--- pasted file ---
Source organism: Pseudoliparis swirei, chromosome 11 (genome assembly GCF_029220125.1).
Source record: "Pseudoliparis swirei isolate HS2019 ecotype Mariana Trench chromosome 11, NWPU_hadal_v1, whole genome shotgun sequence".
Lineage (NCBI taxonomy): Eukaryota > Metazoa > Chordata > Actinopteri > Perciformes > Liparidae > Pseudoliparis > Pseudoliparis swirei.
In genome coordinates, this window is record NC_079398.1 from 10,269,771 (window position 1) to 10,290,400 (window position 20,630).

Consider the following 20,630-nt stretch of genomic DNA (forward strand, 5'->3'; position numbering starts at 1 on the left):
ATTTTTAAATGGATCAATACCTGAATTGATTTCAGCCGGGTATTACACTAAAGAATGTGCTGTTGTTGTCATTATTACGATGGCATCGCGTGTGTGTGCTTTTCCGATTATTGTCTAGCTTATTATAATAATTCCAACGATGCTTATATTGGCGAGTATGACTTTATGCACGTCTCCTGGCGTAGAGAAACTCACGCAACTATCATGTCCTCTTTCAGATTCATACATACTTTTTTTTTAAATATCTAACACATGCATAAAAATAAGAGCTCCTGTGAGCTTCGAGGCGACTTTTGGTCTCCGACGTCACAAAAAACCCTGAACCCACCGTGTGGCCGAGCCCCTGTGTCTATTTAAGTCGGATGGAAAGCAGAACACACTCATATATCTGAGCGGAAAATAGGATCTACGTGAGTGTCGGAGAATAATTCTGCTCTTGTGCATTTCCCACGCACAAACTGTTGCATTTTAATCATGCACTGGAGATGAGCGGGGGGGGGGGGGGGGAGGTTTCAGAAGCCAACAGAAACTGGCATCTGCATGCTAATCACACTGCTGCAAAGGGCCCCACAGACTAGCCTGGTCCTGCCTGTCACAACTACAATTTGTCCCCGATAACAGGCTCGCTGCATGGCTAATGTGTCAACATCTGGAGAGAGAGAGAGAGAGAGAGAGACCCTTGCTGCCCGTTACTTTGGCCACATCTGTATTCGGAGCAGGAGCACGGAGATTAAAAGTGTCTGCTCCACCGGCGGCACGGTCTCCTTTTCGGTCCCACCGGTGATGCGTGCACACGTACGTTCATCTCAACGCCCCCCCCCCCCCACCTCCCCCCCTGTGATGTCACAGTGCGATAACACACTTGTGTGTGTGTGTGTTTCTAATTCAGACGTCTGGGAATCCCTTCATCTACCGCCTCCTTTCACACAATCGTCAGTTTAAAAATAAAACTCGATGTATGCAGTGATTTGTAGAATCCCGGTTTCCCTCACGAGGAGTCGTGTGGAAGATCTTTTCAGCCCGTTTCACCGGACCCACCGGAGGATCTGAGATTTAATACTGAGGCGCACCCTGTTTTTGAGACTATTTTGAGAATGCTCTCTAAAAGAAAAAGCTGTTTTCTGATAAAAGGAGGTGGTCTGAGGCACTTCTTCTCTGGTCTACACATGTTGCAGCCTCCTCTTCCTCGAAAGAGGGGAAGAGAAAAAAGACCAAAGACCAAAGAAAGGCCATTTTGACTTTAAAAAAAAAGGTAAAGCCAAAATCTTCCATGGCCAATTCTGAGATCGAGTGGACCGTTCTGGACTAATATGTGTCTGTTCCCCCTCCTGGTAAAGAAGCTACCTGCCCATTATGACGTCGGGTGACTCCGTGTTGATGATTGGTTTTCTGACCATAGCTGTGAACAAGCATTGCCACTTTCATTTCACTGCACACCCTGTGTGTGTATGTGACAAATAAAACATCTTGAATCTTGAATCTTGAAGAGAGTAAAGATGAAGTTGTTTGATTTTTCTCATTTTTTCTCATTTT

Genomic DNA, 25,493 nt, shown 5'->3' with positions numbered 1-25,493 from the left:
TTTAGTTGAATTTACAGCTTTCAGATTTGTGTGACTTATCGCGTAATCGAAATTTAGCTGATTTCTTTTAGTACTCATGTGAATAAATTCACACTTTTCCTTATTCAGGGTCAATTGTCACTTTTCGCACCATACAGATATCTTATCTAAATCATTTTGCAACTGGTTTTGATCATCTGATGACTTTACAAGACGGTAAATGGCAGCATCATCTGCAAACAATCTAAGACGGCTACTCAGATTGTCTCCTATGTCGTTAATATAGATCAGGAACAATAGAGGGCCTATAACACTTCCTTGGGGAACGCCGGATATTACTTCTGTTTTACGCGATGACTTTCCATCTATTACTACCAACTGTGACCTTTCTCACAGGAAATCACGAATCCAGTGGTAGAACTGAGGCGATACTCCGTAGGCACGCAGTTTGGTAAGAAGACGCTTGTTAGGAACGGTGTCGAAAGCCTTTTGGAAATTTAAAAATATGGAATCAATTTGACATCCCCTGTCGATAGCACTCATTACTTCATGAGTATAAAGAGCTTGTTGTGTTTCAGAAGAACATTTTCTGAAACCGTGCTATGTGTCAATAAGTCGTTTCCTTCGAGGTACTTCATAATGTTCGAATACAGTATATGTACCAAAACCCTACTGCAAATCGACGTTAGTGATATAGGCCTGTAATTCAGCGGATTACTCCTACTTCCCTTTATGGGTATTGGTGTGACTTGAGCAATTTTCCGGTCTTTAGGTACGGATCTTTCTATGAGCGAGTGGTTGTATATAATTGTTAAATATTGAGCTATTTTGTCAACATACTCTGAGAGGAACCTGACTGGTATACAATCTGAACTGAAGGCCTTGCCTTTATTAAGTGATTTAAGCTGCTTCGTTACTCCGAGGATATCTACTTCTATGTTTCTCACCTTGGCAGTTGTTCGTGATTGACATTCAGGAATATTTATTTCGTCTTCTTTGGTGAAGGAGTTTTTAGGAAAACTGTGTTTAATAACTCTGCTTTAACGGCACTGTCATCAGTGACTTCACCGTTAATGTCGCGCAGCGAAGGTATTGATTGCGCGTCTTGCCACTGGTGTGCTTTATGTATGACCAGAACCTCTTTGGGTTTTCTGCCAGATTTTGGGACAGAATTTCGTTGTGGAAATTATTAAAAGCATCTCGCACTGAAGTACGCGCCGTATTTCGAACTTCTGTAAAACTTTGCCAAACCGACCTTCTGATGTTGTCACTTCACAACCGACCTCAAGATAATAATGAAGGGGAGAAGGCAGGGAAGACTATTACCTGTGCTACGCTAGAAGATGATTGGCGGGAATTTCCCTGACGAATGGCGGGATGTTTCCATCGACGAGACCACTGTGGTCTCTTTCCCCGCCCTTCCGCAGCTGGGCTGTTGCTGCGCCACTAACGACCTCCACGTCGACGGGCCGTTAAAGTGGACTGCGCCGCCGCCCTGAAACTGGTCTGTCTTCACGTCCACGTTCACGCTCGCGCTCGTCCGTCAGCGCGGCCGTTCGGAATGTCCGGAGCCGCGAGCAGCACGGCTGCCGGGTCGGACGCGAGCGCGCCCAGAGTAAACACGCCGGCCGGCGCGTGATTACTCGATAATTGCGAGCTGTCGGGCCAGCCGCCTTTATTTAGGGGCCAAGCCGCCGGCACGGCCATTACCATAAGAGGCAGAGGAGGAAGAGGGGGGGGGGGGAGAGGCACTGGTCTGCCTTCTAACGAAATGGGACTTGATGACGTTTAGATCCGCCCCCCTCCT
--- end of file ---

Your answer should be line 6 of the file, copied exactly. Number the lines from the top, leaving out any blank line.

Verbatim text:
ATTTTTAAATGGATCAATACCTGAATTGATTTCAGCCGGGTATTACACTAAAGAATGTGCTGTTGTTGTCATTATTACGATGGCATCGCGTGTGTGTGCTTTTCCGATTATTGTCTAGCTTATTATAATAATTCCAACGATGCTTATATTGGCGAGTATGACTTTATGCACGTCTCCTGGCGTAGAGAAACTCACGCAACTATCATGTCCTCTTTCAGATTCATACATACTTTTTTTTTAAATATCTAACACATGCATAAAAATAAGAGCTCCTGTGAGCTTCGAGGCGACTTTTGGTCTCCGACGTCACAAAAAACCCTGAACCCACCGTGTGGCCGAGCCCCTGTGTCTATTTAAGTCGGATGGAAAGCAGAACACACTCATATATCTGAGCGGAAAATAGGATCTACGTGAGTGTCGGAGAATAATTCTGCTCTTGTGCATTTCCCACGCACAAACTGTTGCATTTTAATCATGCACTGGAGATGAGCGGGGGGGGGGGGGGGGAGGTTTCAGAAGCCAACAGAAACTGGCATCTGCATGCTAATCACACTGCTGCAAAGGGCCCCACAGACTAGCCTGGTCCTGCCTGTCACAACTACAATTTGTCCCCGATAACAGGCTCGCTGCATGGCTAATGTGTCAACATCTGGAGAGAGAGAGAGAGAGAGAGAGACCCTTGCTGCCCGTTACTTTGGCCACATCTGTATTCGGAGCAGGAGCACGGAGATTAAAAGTGTCTGCTCCACCGGCGGCACGGTCTCCTTTTCGGTCCCACCGGTGATGCGTGCACACGTACGTTCATCTCAACGCCCCCCCCCCCCCACCTCCCCCCCTGTGATGTCACAGTGCGATAACACACTTGTGTGTGTGTGTGTTTCTAATTCAGACGTCTGGGAATCCCTTCATCTACCGCCTCCTTTCACACAATCGTCAGTTTAAAAATAAAACTCGATGTATGCAGTGATTTGTAGAATCCCGGTTTCCCTCACGAGGAGTCGTGTGGAAGATCTTTTCAGCCCGTTTCACCGGACCCACCGGAGGATCTGAGATTTAATACTGAGGCGCACCCTGTTTTTGAGACTATTTTGAGAATGCTCTCTAAAAGAAAAAGCTGTTTTCTGATAAAAGGAGGTGGTCTGAGGCACTTCTTCTCTGGTCTACACATGTTGCAGCCTCCTCTTCCTCGAAAGAGGGGAAGAGAAAAAAGACCAAAGACCAAAGAAAGGCCATTTTGACTTTAAAAAAAAAGGTAAAGCCAAAATCTTCCATGGCCAATTCTGAGATCGAGTGGACCGTTCTGGACTAATATGTGTCTGTTCCCCCTCCTGGTAAAGAAGCTACCTGCCCATTATGACGTCGGGTGACTCCGTGTTGATGATTGGTTTTCTGACCATAGCTGTGAACAAGCATTGCCACTTTCATTTCACTGCACACCCTGTGTGTGTATGTGACAAATAAAACATCTTGAATCTTGAATCTTGAAGAGAGTAAAGATGAAGTTGTTTGATTTTTCTCATTTTTTCTCATTTT